"Seems to me they're taking a mighty long time about it," said Ned to Captain Britten after an hour had passed with no word from the three divers.
"You're right," agreed the other. "Working at that depth it's decidedly unsafe to stay below so long. I'll warn Tom."
"Can't be done!" was that young man's decisive answer to the old salvage expert's warning. "This is a tougher job than I thought, for the bottom of the stone seems to be sinking slowly. If we can't finish our job now I'm afraid we'll lose our prize. But don't worry. We ought to be through in another twenty minutes."
The twenty minutes passed, and another like period was nearly run through before Tom announced himself and the other two ready to come to the surface.
To avoid the dreaded "bends," an affliction suffered by divers drawn to the surface too rapidly, they made their ascent as slowly as their descent. Thus it was that the great meteorite reached the top long before Tom and the two natives did.
"What in the name o' tarnation did he want with that?" demanded Captain Britten as the giant stone was lowered cautiously to the deck. Weighing many tons, it had tilted the barge far over to one side as the powerful derrick drew it up. "It looks like some old rock a man might pick up 'most any place."
"Oh, Tom Swift usually has a good reason for everything he does," smiled Ned noncommittally. "I'm no scientist, but he is, so perhaps he wants to experiment with this stone from another planet."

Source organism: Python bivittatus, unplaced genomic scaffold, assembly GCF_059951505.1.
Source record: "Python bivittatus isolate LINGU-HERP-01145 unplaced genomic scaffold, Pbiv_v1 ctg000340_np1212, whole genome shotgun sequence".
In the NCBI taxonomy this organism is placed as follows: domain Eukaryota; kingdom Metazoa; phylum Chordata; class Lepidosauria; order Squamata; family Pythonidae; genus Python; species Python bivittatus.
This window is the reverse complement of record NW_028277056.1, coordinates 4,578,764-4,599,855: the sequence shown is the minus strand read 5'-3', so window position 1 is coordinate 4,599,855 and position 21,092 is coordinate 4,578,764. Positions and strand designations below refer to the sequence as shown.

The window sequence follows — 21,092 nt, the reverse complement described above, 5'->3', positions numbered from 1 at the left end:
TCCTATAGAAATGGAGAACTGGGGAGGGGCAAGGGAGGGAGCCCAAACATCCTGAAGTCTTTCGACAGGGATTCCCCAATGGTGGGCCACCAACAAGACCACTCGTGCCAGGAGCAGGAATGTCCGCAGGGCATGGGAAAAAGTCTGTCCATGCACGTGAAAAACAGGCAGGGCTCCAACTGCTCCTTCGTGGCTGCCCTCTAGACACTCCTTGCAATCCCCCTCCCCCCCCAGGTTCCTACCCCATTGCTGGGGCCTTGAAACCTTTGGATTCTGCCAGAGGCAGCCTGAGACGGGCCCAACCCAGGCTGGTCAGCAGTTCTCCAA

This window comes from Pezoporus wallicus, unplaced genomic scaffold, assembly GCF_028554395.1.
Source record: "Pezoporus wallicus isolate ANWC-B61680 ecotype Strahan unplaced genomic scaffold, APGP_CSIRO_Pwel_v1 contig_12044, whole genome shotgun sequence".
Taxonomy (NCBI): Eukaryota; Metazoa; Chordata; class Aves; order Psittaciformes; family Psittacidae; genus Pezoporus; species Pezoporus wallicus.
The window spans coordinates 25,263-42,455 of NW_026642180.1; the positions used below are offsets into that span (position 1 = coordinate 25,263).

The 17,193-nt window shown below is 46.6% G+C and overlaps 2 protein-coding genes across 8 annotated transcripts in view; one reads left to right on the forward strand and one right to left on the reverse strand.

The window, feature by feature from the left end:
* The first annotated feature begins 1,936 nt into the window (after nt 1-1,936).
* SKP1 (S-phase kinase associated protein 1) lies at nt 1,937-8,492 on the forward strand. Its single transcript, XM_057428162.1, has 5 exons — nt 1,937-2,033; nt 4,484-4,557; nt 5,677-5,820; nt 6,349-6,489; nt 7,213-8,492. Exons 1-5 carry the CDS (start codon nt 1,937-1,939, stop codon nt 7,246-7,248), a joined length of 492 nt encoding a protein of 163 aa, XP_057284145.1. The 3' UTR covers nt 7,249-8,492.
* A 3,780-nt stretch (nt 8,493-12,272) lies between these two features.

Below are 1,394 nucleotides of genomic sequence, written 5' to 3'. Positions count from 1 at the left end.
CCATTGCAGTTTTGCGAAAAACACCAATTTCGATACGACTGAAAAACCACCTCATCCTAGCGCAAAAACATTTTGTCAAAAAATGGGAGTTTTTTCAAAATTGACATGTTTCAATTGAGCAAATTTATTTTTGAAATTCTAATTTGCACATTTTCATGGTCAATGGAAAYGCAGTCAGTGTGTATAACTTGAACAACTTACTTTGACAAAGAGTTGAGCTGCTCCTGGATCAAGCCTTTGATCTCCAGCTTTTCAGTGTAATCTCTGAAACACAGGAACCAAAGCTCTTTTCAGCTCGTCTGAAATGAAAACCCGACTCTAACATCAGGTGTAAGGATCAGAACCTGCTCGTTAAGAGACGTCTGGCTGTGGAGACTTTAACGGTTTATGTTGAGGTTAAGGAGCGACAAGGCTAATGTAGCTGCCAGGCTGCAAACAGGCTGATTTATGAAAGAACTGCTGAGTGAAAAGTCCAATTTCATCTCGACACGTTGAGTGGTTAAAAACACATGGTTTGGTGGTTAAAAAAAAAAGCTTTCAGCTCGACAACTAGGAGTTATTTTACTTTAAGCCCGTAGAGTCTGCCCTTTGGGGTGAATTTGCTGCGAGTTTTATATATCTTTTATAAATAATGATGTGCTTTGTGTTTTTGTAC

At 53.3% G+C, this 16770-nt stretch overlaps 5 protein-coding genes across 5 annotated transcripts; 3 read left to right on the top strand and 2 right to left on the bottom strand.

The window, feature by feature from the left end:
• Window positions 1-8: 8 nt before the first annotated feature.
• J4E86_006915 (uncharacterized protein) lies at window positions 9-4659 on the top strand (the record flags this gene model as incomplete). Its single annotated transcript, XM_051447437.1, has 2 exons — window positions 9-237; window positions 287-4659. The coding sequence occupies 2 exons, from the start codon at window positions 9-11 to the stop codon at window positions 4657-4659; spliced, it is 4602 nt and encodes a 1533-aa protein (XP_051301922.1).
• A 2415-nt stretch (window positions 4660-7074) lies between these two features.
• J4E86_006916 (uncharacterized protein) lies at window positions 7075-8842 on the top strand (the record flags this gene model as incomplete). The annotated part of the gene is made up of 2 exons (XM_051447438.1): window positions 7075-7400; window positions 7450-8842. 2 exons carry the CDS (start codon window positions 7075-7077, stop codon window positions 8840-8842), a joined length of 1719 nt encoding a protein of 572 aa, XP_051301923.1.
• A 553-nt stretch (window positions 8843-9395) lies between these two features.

At last the three divers reached the surface and were hauled rapidly up to the deck of the barge. All of them appeared exhausted, but Tom's eyes expressed the greatest satisfaction when he saw the meteorite safely aboard.
At his request the tug was put under way and the "Betsy B." started back to her home port in Key West. During the trip Tom managed to cut from the meteorite a fifty-pound chunk.
"I'm very eager to see if this stone contains more X," he explained to Ned, "so I'm planning to fly straight home with this sample to analyze it. I want you to put the rest of the meteorite on a fast freight train and travel north with it."
The sun was setting when the dock at Key West was reached. Tom waited no longer than was necessary to take on a supply of gasoline for the "Winged Arrow." He paid Captain Britten a generous fee and added a bonus for the divers who had helped him. Then with a hasty good-bye the excited young inventor roared off in the gathering darkness toward his distant home.
After an uneventful flight he reached Shopton at about half-past one the following morning. The wheels of the plane had barely stopped turning when the tall figure of Koku came rushing out of the shadows of the hangar to greet his master.
"You're right on the job!" exclaimed Tom, climbing stiffly from the cabin. "How is everything?"
"All thing good!" declared the giant, grinning to see the young inventor back. "Catchum skystone?"
"We caught it, all right. You might tote this sample of it over to the lab." Tom handed his servant the segment he had chiseled from the main mass.
"Master knows 'bout secret cave under lab'tory?" questioned the giant as the two walked across the field in the moonlight.
"Cave? Oh, you mean the vault?" asked Tom, who had been thinking of other matters.
"Night you go 'way in sky-bird, Koku watch. Koku hear bell go ting-ting-ting!"
Suddenly Tom was paying strict attention.
"Great Scott! D'you mean to say someone broke into my Chest of Secrets? Tell me about it quickly!"